Suppose money and engineering wasn't a concern. Could we actually build a bunch of radio telescopes in space, and use radio interferometry, so that we could actually hear the sort of radio transmissions regular humans put up in space ?

I know radio transmissions become indistinguishable from cosmic background noise after a long enough distance. I'm assuming this would also apply to my imaginary telescope. Is there a maximum size the telescope swarm can be, after which increasing the size further brings no benefit ?


2 Answers 2


For the sake of discussion, let's assume there is a signal out there that we might possibly detect.

This question hits on one of the big weaknesses of interferometry as compared to a really huge telescope. Using two or more smaller telescopes, you can use interferometric techniques to produce an image that's as clear as what the bigger telescope could make, but the downside is that it's much "dimmer" than the big scope's image. You can only pull in the number of photons that are actually incident on your detectors. So when you have a relatively bright object, interferometry can get you a more detailed image, but it's not great for looking at very dim objects.

Signals intended for even interplanetary use within a system are going to be extremely weak by the time they reach another star, so you're going to need to catch as many photons as possible to distinguish the signal from the background noise of the universe. In this context, I don't think interferometry actually does anything to help -- you don't need a more detailed image, you need a strong detection, and that means you need a large receiver area, which suggests you need a really big dish.

And sure, you could potentially construct a vast swarm of smaller satellites to get you the same detection area as a huge dish, but at that point it seems like you're moving into an area where the distinction between a telescope swarm and a really huge segmented reflector starts to break down.


Radio waves are a part of the electromagnetic spectrum, and if transmitted using an omnidirectional antenna, they are subject to the inverse square law, which shows how the initial signal strength (or light intensity, if the source is a point of light) decreases with distance.

To get an exact answer, it is necessary to know (1) if the signal is directional (such as sent via a parabolic dish in a certain direction, in which case it will attenuate at a lower rate) or omnidirectional; and (2) the initial signal strength. Regular radio transmissions are omnidirectional.

See also this question which mentions Voyager, the most distant probe sent by NASA, and antenna required to detect the signal, though note that the Voyager probes use a directional dish antenna to transmit the signal, and the Voyager 1 signal requires 22 hours and 35 minutes to reach Earth at this time.

The Deep Space Network dish antennas receiving the signal are 70 meters in diameter, and the dish antenna on the spacecraft is 3.7 meters in diameter.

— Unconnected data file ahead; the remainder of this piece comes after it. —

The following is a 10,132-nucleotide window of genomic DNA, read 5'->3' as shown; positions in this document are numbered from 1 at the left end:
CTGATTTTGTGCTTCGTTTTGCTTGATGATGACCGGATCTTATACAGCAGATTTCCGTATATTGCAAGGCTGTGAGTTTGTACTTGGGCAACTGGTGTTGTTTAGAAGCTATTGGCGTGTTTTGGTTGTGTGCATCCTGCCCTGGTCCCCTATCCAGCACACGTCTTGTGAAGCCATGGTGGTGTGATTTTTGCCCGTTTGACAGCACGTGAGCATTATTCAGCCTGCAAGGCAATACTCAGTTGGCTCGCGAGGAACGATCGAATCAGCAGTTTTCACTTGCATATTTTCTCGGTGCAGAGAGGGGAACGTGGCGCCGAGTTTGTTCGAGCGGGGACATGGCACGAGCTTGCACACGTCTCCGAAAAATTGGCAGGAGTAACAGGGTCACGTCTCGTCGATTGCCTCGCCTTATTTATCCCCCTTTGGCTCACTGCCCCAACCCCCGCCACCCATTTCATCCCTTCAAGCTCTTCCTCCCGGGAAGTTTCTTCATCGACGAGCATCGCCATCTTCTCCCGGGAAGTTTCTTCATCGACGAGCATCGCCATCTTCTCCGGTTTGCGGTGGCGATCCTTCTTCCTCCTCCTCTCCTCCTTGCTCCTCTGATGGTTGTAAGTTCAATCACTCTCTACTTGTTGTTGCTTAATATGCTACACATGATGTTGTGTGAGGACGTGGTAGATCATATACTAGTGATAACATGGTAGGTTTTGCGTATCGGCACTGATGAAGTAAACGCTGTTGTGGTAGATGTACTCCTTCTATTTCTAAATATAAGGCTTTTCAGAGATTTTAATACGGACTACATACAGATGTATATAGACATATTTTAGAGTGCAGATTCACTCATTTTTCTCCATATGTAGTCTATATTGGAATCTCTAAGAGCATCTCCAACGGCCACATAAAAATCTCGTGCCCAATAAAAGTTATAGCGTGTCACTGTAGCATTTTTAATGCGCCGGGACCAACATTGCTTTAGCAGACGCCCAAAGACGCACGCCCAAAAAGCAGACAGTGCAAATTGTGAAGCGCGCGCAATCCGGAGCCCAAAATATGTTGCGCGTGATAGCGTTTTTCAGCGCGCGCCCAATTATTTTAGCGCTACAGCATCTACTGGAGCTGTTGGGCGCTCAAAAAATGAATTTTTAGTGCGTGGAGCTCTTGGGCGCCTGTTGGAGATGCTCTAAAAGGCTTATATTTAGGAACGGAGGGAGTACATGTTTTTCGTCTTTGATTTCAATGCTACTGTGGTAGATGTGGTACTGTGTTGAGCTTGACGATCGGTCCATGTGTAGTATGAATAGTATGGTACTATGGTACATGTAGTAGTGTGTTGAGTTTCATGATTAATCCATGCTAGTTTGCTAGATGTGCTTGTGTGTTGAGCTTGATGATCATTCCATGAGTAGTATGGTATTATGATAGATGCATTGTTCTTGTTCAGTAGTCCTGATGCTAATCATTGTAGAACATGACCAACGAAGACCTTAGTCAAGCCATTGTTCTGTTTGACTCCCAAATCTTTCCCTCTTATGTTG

The largest radio telescope is 500 meters in diameter.

Regarding the signal strength issue, see this question which points out that radio signals are also photons, just like those emitted by stars. On the night sky only stars that are a few hundred light years distant can be seen easily - although each star is a far more powerful electromagnetic transmitter than an artificial transmitter.

It may also be worth considering that radio transmissions such as those sent out in space from Earth, are likely sent only for a certain time period in the development of a human civilization, probably a few centuries, until a more appropriate technology is discovered, because radio signals, lasers, and the electromagnetic spectrum in general, is not useful for communication at interstellar distances.

To illustrate, the closest star system to our sun is Alpha Centauri, at 4.3 light years distance - so if an email is sent there by radio signal, the reply would arrive at the earliest after 8.6 years (round trip time).

Our galaxy is 120,000 light years in diameter, so any electromagnetic signal received from a distant planet, would be from its distant past as well - and if the window of time where the people on that planet used primitive radio signal technology - has already passed the Earth, like a wave crest, and they are now using something more advanced which we do not detect, then we hear nothing, even if a large enough radio telescope dish would exist.

So a dish would have to be very large to receive a radio signal only from the nearest stars, and would have to be located in space, shielded from the sun by a planet, or even outside our solar system, and even so, this would work only if the humans living on planets around nearby stars have not yet passed the radio signal stage in their technological development.

This would be like a civilization trying to contact us using smoke signals, or looking for our smoke signals, and receiving no reply/sign of life, because we use radio signals, not smoke signals.


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